Tue, Oct 25, 2011 - Page 3 News List

Little support for Ma’s China policy: poll

By Shih Hsiu-chuan  /  Staff Reporter

A poll conducted by the Research, Development and Evaluation Commission in May showed that less than 40 percent of people were satisfied with the cross-strait policy of President Ma Ying-jeou’s (馬英九) administration, sparking accusations yesterday that Ma’s policy was serving the interests of China rather than Taiwan. The survey results were released earlier this month.

The survey asked respondents to rank their level of satisfaction with the government’s policy on a scale of zero to 10, where a score of less than four meant “dissatisfied,” five “neutral” and above six “satisfied.”

In terms of cross-strait policy, 29 percent of respondents said they were dissatisfied, 24.6 were neutral, 38.9 percent were satisfied, while 7.5 percent give no opinion, the survey showed.

The commission asked respondents to indicate on a scale from zero to 10 the level of importance they attached to cross-strait policy, with zero being not important and 10 being important.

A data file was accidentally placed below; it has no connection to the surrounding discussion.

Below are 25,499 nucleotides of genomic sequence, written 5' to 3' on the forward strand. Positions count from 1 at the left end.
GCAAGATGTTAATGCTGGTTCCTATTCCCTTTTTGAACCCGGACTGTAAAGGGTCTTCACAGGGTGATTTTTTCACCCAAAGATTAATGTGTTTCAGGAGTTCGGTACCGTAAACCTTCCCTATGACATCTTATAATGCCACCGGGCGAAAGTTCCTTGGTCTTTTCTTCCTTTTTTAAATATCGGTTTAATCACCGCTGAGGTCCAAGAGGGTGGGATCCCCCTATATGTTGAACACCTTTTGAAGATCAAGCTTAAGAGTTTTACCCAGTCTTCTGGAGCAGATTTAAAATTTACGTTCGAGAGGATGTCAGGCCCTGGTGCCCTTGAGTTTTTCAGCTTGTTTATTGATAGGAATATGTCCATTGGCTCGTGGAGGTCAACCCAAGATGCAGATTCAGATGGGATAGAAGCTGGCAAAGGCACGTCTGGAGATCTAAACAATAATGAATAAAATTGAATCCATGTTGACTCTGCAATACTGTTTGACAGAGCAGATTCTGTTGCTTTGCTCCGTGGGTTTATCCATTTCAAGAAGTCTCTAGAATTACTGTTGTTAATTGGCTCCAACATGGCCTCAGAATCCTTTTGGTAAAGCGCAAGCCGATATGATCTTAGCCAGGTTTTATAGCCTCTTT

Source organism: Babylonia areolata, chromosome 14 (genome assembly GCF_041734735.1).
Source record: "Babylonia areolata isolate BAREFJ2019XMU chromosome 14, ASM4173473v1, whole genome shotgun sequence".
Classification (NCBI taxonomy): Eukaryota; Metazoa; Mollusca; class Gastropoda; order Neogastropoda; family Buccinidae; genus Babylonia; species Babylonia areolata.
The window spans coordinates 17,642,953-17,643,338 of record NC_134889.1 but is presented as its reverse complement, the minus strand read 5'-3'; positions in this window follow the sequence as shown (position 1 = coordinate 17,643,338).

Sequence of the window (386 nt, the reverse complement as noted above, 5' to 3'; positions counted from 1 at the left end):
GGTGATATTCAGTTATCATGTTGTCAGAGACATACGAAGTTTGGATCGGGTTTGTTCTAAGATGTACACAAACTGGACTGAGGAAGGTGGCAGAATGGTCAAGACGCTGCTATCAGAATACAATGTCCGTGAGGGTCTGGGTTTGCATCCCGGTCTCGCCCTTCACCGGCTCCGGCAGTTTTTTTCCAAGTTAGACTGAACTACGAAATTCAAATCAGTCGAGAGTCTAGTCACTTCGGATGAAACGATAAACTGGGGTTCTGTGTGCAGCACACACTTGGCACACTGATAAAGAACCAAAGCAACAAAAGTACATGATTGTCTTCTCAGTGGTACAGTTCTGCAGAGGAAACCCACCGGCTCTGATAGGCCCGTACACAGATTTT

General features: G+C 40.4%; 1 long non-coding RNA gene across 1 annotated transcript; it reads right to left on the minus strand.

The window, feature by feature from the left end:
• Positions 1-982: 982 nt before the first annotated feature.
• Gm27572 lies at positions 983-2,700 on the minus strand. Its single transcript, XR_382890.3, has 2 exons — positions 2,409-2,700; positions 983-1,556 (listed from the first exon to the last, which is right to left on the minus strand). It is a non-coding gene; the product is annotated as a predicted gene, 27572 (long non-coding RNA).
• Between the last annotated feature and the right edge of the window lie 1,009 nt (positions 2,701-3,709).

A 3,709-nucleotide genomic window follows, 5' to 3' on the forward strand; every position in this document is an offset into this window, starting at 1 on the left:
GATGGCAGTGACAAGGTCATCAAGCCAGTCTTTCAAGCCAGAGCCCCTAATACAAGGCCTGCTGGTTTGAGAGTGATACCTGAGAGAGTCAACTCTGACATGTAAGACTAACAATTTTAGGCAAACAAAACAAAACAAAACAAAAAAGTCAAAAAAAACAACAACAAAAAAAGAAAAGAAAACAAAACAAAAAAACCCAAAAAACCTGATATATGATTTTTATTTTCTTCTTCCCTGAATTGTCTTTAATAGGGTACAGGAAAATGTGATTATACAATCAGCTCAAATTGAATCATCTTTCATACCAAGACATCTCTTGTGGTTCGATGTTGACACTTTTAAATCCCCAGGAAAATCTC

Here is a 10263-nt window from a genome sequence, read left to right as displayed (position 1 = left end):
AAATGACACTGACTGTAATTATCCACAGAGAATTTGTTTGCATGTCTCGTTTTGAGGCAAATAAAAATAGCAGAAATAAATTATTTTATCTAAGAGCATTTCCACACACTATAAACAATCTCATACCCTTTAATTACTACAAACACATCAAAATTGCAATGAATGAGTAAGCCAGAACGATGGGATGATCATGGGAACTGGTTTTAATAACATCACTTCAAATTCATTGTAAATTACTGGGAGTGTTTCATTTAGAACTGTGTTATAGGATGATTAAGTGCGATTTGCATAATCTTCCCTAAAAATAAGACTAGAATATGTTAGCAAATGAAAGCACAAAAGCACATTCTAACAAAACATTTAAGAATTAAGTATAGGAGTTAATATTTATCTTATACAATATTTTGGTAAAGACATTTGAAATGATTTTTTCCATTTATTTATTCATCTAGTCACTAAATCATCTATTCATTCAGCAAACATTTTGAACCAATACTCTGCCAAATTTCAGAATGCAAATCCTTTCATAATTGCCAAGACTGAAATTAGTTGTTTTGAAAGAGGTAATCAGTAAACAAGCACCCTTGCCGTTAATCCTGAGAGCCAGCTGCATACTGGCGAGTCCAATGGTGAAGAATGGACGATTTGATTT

It found that 59.1 percent of respondents gave the issue a score of at least six points, 18.8 percent gave it a score of five and 12.5 percent gave it less than 4 points, while 9.6 percent did not express any view.

Democratic Progressive Party Legislator Chen Ting-fei (陳亭妃) yesterday said the results of the survey showed that the government had failed to live up to the public’s expectations on cross-strait relations.

“That less than 40 percent of people surveyed were satisfied with Ma’s cross-strait policy in a government-conducted poll shows that his policy is satisfying China, not the people of Taiwan,” Chen said.

Responding to Chen’s analysis, Research, Development and Evaluation Commission Deputy Minister Sung Yu-hsieh (宋餘俠) said the DPP’s reading of the survey was wrong.

More than 63.5 percent of respondents gave a score of five or higher when asked about their satisfaction level with cross-strait policy, showing that they were satisfied, Sung said.

The commission carried out the survey on May 24 and May 25 and collected 1,202 valid samples. The poll had a confidence level of 95 percent and a margin of error of less than 2.93 percentage points.

The result was released on the commission’s Web site on Oct. 12.

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